Is All Publicity Good Publicity? - Fordham Intellectual Property, Media & Entertainment Law Journal
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Is All Publicity Good Publicity?

Is All Publicity Good Publicity?

All of us have guiltily snuck in a quick visit to sites like Perez Hilton, a pleasure that some of us freely admit to.

Why do we indulge ourselves? We may have different motives. For some, it makes us feel better about ourselves, while others get satisfaction seeing the rich and famous go out without makeup or shop in sweats. And still, some of us just need mindless distraction. Whatever the reason, our culture’s insatiable appetite to know how the rich and famous are living has created some serious privacy issues.

There are times when the celebrity/paparazzi interaction creates more fodder for the tabloids. Now, surely these “fights” are not attempts to create good publicity – but, isn’t any publicity good publicity? Some of these images and stories elicit sympathy and can make even the most celebrity news hungry people question their moral integrity. This feeling quickly turns from blaming ourselves to blaming the paparazzi for having complete disregard for celebrities’ lives, while ignoring the undeniable fact that without our hunger for these pictures there would be no paparazzi. Then, there are those times where the images are so painful that we feel bad looking, but for some reason we just can’t look away (see Britney Spears shaving her head).

Then there are those images and stories that ask whether or not the famous person plans to be photographed in order to facilitate their “comeback“. It’s not a very well kept secret that some of these stories and photos are purposely generated to create publicity for the individual(s). There is even (at least one) guide to celebrity comebacks.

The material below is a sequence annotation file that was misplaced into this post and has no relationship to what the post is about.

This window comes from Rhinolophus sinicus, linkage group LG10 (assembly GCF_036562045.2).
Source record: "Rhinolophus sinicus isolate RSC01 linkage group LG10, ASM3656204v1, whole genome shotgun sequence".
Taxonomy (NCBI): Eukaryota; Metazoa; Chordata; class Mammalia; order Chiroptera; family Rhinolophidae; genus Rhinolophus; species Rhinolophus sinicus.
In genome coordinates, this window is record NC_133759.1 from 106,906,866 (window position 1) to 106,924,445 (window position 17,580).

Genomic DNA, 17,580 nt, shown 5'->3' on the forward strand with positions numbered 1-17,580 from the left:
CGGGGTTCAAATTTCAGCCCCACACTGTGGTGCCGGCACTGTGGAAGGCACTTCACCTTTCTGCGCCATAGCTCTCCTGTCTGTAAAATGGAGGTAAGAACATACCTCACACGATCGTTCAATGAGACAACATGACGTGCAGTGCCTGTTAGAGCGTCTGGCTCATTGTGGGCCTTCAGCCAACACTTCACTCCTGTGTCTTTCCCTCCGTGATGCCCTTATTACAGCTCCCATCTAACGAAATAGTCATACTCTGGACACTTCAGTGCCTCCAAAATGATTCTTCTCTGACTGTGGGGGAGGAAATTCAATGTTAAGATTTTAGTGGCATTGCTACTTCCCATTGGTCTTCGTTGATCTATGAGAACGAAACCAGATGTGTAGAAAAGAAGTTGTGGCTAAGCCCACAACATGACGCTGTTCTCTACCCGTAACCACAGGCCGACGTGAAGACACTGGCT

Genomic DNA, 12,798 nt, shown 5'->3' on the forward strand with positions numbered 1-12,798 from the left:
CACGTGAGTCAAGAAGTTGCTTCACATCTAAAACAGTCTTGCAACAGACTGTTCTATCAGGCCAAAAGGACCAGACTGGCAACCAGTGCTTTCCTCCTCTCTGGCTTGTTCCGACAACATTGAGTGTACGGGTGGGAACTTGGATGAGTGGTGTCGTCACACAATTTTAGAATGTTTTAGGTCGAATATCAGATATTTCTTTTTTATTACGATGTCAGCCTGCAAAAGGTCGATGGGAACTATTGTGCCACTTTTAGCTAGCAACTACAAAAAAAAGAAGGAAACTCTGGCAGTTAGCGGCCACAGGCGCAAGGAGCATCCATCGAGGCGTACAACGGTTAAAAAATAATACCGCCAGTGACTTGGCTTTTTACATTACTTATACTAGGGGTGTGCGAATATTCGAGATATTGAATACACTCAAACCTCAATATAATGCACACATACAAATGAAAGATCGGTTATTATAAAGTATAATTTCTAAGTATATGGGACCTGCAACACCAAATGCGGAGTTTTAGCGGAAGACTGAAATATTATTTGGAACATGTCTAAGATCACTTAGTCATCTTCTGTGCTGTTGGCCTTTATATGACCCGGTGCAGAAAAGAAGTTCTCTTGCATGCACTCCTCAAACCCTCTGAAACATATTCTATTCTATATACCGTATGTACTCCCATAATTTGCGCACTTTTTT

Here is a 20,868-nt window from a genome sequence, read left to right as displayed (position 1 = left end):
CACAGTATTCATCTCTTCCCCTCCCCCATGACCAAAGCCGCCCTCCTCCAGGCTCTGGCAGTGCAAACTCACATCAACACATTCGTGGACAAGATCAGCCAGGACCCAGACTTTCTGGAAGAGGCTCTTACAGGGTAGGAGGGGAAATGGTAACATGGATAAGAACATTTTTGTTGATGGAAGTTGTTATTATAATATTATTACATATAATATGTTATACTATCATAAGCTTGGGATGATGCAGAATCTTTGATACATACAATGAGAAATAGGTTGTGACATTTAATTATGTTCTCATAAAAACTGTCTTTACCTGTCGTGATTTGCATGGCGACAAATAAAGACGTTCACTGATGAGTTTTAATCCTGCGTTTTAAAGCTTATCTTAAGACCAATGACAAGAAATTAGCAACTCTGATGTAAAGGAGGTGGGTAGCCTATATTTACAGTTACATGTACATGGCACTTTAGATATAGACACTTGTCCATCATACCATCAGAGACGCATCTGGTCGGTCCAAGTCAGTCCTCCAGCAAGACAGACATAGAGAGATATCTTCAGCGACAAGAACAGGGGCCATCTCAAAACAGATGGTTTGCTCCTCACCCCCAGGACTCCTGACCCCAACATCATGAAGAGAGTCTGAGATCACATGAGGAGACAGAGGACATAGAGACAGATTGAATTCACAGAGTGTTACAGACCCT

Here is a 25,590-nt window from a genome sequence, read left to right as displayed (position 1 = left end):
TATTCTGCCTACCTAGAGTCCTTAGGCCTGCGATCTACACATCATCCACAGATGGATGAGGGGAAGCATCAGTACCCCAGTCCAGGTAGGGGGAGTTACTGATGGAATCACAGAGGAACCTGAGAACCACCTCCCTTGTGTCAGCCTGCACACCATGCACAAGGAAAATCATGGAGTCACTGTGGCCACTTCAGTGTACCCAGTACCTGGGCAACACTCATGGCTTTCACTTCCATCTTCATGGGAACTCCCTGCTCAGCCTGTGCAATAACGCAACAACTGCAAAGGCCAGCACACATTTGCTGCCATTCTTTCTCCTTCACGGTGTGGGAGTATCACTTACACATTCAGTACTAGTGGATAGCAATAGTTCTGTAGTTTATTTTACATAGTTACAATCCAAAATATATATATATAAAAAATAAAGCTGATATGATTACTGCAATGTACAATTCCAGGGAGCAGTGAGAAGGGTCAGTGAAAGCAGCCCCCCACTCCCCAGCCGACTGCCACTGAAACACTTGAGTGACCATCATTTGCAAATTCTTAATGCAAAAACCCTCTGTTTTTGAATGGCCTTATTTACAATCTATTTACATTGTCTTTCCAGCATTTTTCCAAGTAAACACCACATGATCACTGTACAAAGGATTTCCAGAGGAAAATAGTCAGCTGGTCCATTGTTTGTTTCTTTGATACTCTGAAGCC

Of course, laws and restrictions are necessary, and the California laws are the most restrictive on the paparazzi. However, many celebrities advocate for harsher laws and more privacy protection. These laws must be in compliance with Constitutional protections, which seem to prevent harsher laws. First Amendment advocates are of course opposed to harsher laws that will, in their opinions, limit free speech. While this battle will continue to play out in the coming years, and most likely never be fully resolved, we must consider both sides interests.

How do we rationalize celebrity advocacy for these stricter laws when there seems to be an unspoken agreement, requiring the magazines to publish the meltdown and the comeback. Is it because the tabloid world is un-relentless and nothing is sacred? Or, maybe, the risks to the celebrity’s privacy outweigh the benefits to their public lives. Will it remain the vicious cycle it has become? The paparazzi take the pictures, the magazines publish them, and we buy the magazines, propelling the featured person into the hottest thing in Hollywood.

If I were say, Britney Spears, I would take full advantage of this system and create free publicity for myself (preferably the non-head-shaving kind, and more of the barefoot-in-public-bathrooms kind). It seems that is exactly what she did with her comeback, creating her own “paparazzi style” following to aid in her “rehab” plan, which actually seems to have worked.

The courts and law enforcement need to find a balance that allows the paparazzi and the starving public to exercise their First Amendment rights, while protecting people like Madonna from physical injury and Princess Diana from death, as well as invasions of privacy.

Is there a proper legal balance that will prevent such things as “stalkerazzi”, the use of a telephoto lens to get a picture inside of someone’s bedroom and parents being exploited after their son’s death, while allowing the exercise of First Amendment rights?

The issues underlying the tabloid world require attention and thought, especially as our hunger grows and evolving technology makes it easier for us to be satiated.

Sarah Floyd